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Victoria Buckley
Victoria Buckley
 










Facebook apologises for ‘nipplegate’ debacle

After days of stony silence, Facebook has indirectly apologised to Sydney jeweller Victoria Buckley, who has been at the centre of a global media frenzy after launching a battle against the social networking site over censorship.
Last week high-end jeweller Victoria Buckley lashed out at “Midwest American puritanism” on Facebook after Facebook threatened action against her for having pictures of nude porcelain dolls on her fan page.

The dolls were pictured posing with the jeweller’s products and feature in A3 posters that form part of Buckley’s visual merchandising displays in her George Street store windows.  

After a week of global media coverage, Facebook has eventually apologised for censoring the images and said Buckley could reupload the images if she wished – which she has.

However, the jeweller’s battle has highlighted what Buckley warned was the “arbitrary” and “opaque” nature of the site.

“It just takes one click from one Midwest American puritan and the whole [online marketing campaign] gets taken down,” she told Jeweller last week.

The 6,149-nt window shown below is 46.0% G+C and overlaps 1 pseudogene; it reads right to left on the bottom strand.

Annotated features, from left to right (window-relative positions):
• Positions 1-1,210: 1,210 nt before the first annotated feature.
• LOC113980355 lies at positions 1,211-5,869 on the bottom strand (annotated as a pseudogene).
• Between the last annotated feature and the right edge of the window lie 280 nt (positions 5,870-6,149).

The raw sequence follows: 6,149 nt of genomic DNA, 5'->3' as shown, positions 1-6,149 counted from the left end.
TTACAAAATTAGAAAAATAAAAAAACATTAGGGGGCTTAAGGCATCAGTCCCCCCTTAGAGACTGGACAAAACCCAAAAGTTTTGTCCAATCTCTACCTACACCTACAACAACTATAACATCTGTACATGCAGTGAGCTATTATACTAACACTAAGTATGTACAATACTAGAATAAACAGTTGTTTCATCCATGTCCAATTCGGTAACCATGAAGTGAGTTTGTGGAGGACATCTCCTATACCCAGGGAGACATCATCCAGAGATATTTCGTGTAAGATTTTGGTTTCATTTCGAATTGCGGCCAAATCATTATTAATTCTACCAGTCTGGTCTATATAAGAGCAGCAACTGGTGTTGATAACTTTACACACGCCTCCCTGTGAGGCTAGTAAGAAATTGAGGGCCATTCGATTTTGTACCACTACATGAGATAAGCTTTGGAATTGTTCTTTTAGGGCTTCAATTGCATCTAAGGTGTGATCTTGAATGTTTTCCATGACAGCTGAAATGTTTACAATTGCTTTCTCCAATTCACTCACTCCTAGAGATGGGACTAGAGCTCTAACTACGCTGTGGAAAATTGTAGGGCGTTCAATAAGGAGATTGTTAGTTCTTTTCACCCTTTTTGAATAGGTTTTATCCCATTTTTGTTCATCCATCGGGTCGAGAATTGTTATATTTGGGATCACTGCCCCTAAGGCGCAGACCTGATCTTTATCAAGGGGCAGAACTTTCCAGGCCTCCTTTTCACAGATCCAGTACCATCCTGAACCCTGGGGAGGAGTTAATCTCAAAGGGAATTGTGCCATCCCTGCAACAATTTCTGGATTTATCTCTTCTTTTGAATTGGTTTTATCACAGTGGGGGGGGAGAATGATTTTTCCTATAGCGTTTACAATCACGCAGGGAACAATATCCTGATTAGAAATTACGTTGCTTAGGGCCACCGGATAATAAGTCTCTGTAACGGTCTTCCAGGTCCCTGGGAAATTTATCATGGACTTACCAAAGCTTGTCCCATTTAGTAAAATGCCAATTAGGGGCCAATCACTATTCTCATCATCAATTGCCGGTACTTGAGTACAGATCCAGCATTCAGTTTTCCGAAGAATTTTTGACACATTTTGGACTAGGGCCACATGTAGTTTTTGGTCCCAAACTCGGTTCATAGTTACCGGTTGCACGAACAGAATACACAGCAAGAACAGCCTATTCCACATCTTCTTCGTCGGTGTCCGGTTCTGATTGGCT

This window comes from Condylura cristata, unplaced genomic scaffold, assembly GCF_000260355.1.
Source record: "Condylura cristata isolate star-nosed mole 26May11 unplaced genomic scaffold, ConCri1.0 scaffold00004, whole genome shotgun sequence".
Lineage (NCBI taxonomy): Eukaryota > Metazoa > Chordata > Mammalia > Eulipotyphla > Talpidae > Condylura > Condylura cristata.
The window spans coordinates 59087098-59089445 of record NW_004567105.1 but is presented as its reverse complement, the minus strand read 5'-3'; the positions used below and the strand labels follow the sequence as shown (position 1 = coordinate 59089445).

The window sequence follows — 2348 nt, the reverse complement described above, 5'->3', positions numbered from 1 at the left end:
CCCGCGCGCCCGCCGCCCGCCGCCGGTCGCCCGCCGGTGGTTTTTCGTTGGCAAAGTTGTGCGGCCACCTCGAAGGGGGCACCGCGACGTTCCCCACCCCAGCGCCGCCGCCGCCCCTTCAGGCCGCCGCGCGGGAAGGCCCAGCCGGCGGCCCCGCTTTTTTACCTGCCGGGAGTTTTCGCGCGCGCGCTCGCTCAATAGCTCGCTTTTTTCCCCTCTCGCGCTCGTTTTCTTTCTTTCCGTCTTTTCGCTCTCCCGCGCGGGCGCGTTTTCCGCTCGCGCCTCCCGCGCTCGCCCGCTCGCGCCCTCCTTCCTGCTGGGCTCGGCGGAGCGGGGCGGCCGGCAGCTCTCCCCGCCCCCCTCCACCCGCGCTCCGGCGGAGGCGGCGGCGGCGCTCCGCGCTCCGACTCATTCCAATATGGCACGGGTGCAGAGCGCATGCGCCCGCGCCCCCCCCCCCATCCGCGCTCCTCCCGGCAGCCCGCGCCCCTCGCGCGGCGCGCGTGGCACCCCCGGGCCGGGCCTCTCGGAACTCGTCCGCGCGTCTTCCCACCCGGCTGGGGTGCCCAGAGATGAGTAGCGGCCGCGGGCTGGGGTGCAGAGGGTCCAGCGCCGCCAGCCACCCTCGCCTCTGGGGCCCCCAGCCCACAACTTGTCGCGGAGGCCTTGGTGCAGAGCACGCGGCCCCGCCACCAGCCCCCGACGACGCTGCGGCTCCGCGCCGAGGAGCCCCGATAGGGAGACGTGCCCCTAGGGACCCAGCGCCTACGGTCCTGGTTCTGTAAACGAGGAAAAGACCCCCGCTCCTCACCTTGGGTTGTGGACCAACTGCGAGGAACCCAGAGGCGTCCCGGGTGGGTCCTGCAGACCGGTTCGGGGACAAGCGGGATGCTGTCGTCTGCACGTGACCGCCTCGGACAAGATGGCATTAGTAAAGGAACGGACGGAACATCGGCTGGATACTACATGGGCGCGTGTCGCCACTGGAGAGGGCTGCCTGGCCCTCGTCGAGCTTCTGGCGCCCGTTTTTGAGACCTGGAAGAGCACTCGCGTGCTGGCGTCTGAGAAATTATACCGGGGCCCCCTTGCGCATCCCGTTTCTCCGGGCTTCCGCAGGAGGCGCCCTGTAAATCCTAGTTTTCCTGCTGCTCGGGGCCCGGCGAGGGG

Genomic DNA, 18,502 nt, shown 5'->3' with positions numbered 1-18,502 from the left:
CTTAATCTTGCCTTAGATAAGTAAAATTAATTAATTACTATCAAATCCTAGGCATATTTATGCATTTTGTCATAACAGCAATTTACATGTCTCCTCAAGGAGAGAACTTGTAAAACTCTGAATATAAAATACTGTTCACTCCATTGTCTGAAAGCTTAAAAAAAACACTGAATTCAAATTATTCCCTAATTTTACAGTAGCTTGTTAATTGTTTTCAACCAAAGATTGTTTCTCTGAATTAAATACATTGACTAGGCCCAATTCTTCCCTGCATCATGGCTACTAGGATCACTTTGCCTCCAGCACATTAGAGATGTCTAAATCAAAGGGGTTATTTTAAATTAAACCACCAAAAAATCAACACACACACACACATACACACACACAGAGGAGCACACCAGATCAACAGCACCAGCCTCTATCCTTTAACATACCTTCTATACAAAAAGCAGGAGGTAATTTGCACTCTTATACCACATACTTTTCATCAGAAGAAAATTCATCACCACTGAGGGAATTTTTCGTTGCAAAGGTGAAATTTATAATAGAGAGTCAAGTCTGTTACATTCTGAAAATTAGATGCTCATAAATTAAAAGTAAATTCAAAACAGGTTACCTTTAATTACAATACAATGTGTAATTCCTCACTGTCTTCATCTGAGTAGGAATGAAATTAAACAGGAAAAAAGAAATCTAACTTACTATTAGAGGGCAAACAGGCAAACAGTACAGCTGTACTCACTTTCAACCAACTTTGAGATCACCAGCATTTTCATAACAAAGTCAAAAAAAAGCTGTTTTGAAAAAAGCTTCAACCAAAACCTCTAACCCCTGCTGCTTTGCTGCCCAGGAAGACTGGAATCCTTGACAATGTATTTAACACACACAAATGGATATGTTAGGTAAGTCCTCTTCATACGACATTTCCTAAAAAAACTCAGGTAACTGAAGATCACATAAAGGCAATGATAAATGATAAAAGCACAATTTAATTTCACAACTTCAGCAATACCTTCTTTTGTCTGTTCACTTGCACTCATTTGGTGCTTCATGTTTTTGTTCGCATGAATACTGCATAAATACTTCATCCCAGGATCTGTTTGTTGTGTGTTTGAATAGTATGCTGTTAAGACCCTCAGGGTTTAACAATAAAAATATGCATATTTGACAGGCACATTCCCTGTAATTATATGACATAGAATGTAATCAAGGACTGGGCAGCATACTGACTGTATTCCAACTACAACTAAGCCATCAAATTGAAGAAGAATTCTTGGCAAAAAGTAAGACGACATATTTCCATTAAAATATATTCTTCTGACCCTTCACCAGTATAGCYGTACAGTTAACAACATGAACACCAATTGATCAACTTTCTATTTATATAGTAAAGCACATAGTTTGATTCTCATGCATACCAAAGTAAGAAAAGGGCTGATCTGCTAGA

Throughout the dispute, Buckley found it impossible to contact Facebook personally. When the social networking site eventually apologised, it did so through a media agency rather than contacting the jeweller herself. Facebook did not respond to Jeweller’s attempts to contact the site.

Writing on her Facebook page last week, she said: “I appreciate Facebook for what it offers – a free and fun platform to network from. I think, however, Facebook need to fine tune their approach, beginning with making it possible for users to contact them.”

She told Jeweller: “This is a bigger issue than just me. Other small businesses in a similar situation don’t have any recourse. There’s just no room for debate.”

Although the jeweller initially attributed the censorship to “Midwest American puritanism”, she later said she wanted to make it clear that her response to Facebook’s actions “is not an attack on Christians, Americans, Facebook, or any other group”.

She added: “It is however, a chance to calmly debate what constitutes nudity, and what is acceptable in art.”

More reading:
Australian jeweller fights Facebook censorship
Facebook continues to censor Australian jeweller









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